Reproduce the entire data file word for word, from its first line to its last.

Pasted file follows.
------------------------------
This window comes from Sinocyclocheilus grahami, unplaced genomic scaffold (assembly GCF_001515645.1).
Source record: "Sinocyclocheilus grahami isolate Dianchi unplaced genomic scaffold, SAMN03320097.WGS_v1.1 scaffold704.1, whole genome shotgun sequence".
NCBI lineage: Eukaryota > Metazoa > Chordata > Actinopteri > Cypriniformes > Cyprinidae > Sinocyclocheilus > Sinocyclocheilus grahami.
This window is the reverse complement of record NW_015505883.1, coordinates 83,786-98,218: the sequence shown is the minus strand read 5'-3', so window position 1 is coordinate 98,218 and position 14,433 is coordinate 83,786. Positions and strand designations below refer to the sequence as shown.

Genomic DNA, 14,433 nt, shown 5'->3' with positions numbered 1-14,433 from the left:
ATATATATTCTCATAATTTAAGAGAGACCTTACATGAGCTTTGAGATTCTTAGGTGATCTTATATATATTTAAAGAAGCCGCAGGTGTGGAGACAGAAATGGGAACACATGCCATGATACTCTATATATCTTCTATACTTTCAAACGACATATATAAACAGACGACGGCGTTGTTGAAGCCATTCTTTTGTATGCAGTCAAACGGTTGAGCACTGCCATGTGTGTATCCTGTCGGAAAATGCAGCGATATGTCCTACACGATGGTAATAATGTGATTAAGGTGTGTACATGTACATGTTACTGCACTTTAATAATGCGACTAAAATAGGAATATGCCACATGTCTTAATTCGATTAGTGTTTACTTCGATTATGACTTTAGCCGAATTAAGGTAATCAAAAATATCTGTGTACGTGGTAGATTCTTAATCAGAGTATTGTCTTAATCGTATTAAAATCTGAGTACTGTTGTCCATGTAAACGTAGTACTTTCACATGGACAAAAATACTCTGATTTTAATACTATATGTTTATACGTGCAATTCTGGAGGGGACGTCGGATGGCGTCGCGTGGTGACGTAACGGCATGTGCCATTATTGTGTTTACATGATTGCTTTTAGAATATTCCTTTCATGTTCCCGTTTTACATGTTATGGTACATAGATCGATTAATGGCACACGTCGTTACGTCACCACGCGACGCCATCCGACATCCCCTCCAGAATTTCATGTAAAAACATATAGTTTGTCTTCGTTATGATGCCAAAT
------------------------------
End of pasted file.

This window comes from Sinocyclocheilus grahami, unplaced genomic scaffold (assembly GCF_001515645.1).
Source record: "Sinocyclocheilus grahami isolate Dianchi unplaced genomic scaffold, SAMN03320097.WGS_v1.1 scaffold704.1, whole genome shotgun sequence".
NCBI lineage: Eukaryota > Metazoa > Chordata > Actinopteri > Cypriniformes > Cyprinidae > Sinocyclocheilus > Sinocyclocheilus grahami.
This window is the reverse complement of record NW_015505883.1, coordinates 83,786-98,218: the sequence shown is the minus strand read 5'-3', so window position 1 is coordinate 98,218 and position 14,433 is coordinate 83,786. Positions and strand designations below refer to the sequence as shown.

Genomic DNA, 14,433 nt, shown 5'->3' with positions numbered 1-14,433 from the left:
ATATATATTCTCATAATTTAAGAGAGACCTTACATGAGCTTTGAGATTCTTAGGTGATCTTATATATATTTAAAGAAGCCGCAGGTGTGGAGACAGAAATGGGAACACATGCCATGATACTCTATATATCTTCTATACTTTCAAACGACATATATAAACAGACGACGGCGTTGTTGAAGCCATTCTTTTGTATGCAGTCAAACGGTTGAGCACTGCCATGTGTGTATCCTGTCGGAAAATGCAGCGATATGTCCTACACGATGGTAATAATGTGATTAAGGTGTGTACATGTACATGTTACTGCACTTTAATAATGCGACTAAAATAGGAATATGCCACATGTCTTAATTCGATTAGTGTTTACTTCGATTATGACTTTAGCCGAATTAAGGTAATCAAAAATATCTGTGTACGTGGTAGATTCTTAATCAGAGTATTGTCTTAATCGTATTAAAATCTGAGTACTGTTGTCCATGTAAACGTAGTACTTTCACATGGACAAAAATACTCTGATTTTAATACTATATGTTTATACGTGCAATTCTGGAGGGGACGTCGGATGGCGTCGCGTGGTGACGTAACGGCATGTGCCATTATTGTGTTTACATGATTGCTTTTAGAATATTCCTTTCATGTTCCCGTTTTACATGTTATGGTACATAGATCGATTAATGGCACACGTCGTTACGTCACCACGCGACGCCATCCGACATCCCCTCCAGAATTTCATGTAAAAACATATAGTTTGTCTTCGTTATGATGCCAAAT